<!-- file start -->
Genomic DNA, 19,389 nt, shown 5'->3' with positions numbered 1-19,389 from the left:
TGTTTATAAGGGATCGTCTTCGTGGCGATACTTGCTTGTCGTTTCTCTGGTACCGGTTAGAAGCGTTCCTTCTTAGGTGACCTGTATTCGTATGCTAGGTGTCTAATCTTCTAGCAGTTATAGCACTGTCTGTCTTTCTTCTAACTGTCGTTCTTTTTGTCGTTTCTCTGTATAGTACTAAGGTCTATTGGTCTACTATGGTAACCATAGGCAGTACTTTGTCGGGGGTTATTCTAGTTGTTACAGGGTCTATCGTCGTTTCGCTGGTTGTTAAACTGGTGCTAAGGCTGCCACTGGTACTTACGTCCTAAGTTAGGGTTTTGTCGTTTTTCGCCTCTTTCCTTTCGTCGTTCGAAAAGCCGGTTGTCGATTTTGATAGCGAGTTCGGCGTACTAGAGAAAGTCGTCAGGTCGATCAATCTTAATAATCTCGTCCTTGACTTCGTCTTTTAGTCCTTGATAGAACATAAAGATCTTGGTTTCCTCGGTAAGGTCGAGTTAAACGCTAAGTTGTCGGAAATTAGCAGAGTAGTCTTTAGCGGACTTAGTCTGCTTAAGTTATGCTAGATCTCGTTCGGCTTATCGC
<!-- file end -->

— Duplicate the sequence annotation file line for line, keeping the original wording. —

Genomic DNA, 19,389 nt, shown 5'->3' with positions numbered 1-19,389 from the left:
TGTTTATAAGGGATCGTCTTCGTGGCGATACTTGCTTGTCGTTTCTCTGGTACCGGTTAGAAGCGTTCCTTCTTAGGTGACCTGTATTCGTATGCTAGGTGTCTAATCTTCTAGCAGTTATAGCACTGTCTGTCTTTCTTCTAACTGTCGTTCTTTTTGTCGTTTCTCTGTATAGTACTAAGGTCTATTGGTCTACTATGGTAACCATAGGCAGTACTTTGTCGGGGGTTATTCTAGTTGTTACAGGGTCTATCGTCGTTTCGCTGGTTGTTAAACTGGTGCTAAGGCTGCCACTGGTACTTACGTCCTAAGTTAGGGTTTTGTCGTTTTTCGCCTCTTTCCTTTCGTCGTTCGAAAAGCCGGTTGTCGATTTTGATAGCGAGTTCGGCGTACTAGAGAAAGTCGTCAGGTCGATCAATCTTAATAATCTCGTCCTTGACTTCGTCTTTTAGTCCTTGATAGAACATAAAGATCTTGGTTTCCTCGGTAAGGTCGAGTTAAACGCTAAGTTGTCGGAAATTAGCAGAGTAGTCTTTAGCGGACTTAGTCTGCTTAAGTTATGCTAGATCTCGTTCGGCTTATCGC